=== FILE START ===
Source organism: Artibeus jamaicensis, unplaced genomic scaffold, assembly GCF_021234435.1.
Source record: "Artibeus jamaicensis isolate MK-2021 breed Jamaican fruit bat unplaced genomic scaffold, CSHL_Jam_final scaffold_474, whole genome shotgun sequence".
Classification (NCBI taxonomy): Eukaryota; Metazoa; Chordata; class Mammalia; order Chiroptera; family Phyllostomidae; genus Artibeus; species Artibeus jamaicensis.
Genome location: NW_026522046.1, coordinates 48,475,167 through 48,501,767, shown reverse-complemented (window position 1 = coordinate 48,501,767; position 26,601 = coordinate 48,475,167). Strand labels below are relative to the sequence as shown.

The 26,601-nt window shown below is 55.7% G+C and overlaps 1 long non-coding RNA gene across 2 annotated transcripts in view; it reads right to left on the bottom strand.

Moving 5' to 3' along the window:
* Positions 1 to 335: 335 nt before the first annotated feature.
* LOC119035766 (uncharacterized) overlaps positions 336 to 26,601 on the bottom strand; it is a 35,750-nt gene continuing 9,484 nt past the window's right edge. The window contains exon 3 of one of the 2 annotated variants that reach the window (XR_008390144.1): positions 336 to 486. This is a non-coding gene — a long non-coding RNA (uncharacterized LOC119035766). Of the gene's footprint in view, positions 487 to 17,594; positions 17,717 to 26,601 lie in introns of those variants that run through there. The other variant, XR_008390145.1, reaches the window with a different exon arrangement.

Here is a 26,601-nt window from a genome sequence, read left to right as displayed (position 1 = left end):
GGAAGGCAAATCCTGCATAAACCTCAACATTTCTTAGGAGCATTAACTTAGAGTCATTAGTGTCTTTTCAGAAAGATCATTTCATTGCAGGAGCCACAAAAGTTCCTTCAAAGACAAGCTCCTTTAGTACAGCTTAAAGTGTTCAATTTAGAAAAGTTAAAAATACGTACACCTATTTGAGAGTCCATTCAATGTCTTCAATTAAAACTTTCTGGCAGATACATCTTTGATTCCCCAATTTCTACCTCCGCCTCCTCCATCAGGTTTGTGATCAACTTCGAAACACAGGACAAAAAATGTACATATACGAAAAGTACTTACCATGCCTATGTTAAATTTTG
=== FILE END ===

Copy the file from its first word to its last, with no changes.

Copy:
Source organism: Artibeus jamaicensis, unplaced genomic scaffold, assembly GCF_021234435.1.
Source record: "Artibeus jamaicensis isolate MK-2021 breed Jamaican fruit bat unplaced genomic scaffold, CSHL_Jam_final scaffold_474, whole genome shotgun sequence".
Classification (NCBI taxonomy): Eukaryota; Metazoa; Chordata; class Mammalia; order Chiroptera; family Phyllostomidae; genus Artibeus; species Artibeus jamaicensis.
Genome location: NW_026522046.1, coordinates 48,475,167 through 48,501,767, shown reverse-complemented (window position 1 = coordinate 48,501,767; position 26,601 = coordinate 48,475,167). Strand labels below are relative to the sequence as shown.

The 26,601-nt window shown below is 55.7% G+C and overlaps 1 long non-coding RNA gene across 2 annotated transcripts in view; it reads right to left on the bottom strand.

Moving 5' to 3' along the window:
* Positions 1 to 335: 335 nt before the first annotated feature.
* LOC119035766 (uncharacterized) overlaps positions 336 to 26,601 on the bottom strand; it is a 35,750-nt gene continuing 9,484 nt past the window's right edge. The window contains exon 3 of one of the 2 annotated variants that reach the window (XR_008390144.1): positions 336 to 486. This is a non-coding gene — a long non-coding RNA (uncharacterized LOC119035766). Of the gene's footprint in view, positions 487 to 17,594; positions 17,717 to 26,601 lie in introns of those variants that run through there. The other variant, XR_008390145.1, reaches the window with a different exon arrangement.

Here is a 26,601-nt window from a genome sequence, read left to right as displayed (position 1 = left end):
GGAAGGCAAATCCTGCATAAACCTCAACATTTCTTAGGAGCATTAACTTAGAGTCATTAGTGTCTTTTCAGAAAGATCATTTCATTGCAGGAGCCACAAAAGTTCCTTCAAAGACAAGCTCCTTTAGTACAGCTTAAAGTGTTCAATTTAGAAAAGTTAAAAATACGTACACCTATTTGAGAGTCCATTCAATGTCTTCAATTAAAACTTTCTGGCAGATACATCTTTGATTCCCCAATTTCTACCTCCGCCTCCTCCATCAGGTTTGTGATCAACTTCGAAACACAGGACAAAAAATGTACATATACGAAAAGTACTTACCATGCCTATGTTAAATTTTG